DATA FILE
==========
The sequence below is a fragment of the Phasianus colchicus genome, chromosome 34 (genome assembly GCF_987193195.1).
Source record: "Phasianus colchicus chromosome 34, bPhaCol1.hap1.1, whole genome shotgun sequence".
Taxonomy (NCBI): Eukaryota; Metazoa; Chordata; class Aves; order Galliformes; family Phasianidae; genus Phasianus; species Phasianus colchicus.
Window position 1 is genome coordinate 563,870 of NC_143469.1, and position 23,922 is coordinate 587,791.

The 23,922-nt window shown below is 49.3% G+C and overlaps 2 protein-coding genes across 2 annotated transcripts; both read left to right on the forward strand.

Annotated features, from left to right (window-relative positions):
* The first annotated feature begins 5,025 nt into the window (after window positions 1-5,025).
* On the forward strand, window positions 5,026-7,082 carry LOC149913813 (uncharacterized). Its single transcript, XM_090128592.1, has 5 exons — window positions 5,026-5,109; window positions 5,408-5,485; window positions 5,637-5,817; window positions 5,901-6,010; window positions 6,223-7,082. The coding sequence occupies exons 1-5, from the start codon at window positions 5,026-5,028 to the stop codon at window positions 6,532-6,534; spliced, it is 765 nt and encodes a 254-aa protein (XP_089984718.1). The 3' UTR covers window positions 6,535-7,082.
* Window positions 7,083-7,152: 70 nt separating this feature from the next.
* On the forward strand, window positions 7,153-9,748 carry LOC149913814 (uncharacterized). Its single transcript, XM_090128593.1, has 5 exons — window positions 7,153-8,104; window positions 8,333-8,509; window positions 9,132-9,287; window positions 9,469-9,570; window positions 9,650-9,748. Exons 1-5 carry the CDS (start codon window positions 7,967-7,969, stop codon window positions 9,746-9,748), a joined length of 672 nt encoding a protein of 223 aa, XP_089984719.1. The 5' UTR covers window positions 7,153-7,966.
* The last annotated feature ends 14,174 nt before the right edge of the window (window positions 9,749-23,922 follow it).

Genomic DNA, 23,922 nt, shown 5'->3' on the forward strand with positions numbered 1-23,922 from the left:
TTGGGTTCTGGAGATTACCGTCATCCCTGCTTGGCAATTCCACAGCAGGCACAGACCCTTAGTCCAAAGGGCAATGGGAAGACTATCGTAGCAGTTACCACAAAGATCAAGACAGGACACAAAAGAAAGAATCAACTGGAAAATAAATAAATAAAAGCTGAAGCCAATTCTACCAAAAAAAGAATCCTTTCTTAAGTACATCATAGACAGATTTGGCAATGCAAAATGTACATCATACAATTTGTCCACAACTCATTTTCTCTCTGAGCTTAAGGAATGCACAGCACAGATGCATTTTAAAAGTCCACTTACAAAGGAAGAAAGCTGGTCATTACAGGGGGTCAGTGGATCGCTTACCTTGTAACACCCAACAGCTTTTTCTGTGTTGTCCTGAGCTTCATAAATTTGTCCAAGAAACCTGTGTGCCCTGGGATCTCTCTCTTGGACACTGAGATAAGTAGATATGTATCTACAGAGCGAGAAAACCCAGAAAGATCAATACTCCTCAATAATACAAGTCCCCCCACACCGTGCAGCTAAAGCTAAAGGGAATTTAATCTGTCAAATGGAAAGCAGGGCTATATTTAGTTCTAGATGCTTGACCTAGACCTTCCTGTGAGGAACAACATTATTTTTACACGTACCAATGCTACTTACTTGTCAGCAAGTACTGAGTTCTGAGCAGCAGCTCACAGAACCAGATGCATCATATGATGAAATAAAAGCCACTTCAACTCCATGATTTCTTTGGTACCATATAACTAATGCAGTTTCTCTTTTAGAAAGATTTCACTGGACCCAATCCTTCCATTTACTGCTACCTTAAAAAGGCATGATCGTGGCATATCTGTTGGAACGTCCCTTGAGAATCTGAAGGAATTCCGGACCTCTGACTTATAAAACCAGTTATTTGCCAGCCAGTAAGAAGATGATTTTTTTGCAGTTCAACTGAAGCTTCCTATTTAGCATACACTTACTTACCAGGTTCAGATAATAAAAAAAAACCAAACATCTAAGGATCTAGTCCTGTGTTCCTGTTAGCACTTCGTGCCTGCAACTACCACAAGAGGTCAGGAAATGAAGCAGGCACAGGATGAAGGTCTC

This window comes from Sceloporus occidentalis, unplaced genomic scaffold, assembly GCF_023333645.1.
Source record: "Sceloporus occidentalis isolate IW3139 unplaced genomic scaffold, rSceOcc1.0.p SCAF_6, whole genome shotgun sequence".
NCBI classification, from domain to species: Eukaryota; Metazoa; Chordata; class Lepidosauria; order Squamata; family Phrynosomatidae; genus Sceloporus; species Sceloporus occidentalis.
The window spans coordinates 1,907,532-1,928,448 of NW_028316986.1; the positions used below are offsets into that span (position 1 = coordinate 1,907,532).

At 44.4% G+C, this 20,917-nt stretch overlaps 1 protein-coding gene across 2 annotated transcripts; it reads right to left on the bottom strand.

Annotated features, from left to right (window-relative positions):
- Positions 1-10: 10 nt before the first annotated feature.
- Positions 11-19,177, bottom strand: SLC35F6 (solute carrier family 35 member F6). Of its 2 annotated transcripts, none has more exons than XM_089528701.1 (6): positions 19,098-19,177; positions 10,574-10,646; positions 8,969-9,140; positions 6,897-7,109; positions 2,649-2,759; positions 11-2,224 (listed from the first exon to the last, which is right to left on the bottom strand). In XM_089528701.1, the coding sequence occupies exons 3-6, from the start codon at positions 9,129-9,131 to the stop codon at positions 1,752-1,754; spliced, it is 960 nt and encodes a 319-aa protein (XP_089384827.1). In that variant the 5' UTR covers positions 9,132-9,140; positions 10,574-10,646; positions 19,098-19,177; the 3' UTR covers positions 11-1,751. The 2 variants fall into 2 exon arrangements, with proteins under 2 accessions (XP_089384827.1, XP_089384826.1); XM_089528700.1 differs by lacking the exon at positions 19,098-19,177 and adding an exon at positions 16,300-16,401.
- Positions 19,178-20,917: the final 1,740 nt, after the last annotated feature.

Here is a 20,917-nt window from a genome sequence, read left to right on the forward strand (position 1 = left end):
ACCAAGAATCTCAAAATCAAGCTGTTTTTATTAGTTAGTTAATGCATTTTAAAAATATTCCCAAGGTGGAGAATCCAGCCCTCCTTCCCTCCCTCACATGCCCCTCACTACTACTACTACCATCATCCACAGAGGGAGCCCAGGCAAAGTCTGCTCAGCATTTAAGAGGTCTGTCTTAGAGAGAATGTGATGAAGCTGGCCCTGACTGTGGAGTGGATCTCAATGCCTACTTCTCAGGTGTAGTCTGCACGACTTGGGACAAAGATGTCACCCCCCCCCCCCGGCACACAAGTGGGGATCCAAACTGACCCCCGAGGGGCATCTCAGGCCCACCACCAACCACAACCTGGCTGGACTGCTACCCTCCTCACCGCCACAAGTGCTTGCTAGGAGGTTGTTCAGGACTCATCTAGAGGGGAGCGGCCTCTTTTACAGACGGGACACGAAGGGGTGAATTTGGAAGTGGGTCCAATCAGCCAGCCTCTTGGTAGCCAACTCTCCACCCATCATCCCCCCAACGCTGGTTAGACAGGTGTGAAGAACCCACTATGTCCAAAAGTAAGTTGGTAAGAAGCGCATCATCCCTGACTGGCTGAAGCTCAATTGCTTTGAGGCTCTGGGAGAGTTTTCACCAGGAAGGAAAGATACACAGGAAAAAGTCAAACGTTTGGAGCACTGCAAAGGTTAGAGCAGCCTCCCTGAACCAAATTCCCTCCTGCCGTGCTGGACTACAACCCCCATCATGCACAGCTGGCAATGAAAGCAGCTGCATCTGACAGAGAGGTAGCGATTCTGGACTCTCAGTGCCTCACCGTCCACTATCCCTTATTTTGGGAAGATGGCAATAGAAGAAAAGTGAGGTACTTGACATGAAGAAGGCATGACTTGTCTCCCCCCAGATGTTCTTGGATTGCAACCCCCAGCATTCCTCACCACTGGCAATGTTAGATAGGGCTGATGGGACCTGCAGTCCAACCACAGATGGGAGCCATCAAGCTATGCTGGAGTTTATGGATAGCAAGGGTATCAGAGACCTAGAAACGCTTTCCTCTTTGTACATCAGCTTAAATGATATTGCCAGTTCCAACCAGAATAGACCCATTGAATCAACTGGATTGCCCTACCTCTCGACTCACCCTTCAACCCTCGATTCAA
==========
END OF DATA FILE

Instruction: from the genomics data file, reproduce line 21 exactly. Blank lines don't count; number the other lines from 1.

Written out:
- Positions 11-19,177, bottom strand: SLC35F6 (solute carrier family 35 member F6). Of its 2 annotated transcripts, none has more exons than XM_089528701.1 (6): positions 19,098-19,177; positions 10,574-10,646; positions 8,969-9,140; positions 6,897-7,109; positions 2,649-2,759; positions 11-2,224 (listed from the first exon to the last, which is right to left on the bottom strand). In XM_089528701.1, the coding sequence occupies exons 3-6, from the start codon at positions 9,129-9,131 to the stop codon at positions 1,752-1,754; spliced, it is 960 nt and encodes a 319-aa protein (XP_089384827.1). In that variant the 5' UTR covers positions 9,132-9,140; positions 10,574-10,646; positions 19,098-19,177; the 3' UTR covers positions 11-1,751. The 2 variants fall into 2 exon arrangements, with proteins under 2 accessions (XP_089384827.1, XP_089384826.1); XM_089528700.1 differs by lacking the exon at positions 19,098-19,177 and adding an exon at positions 16,300-16,401.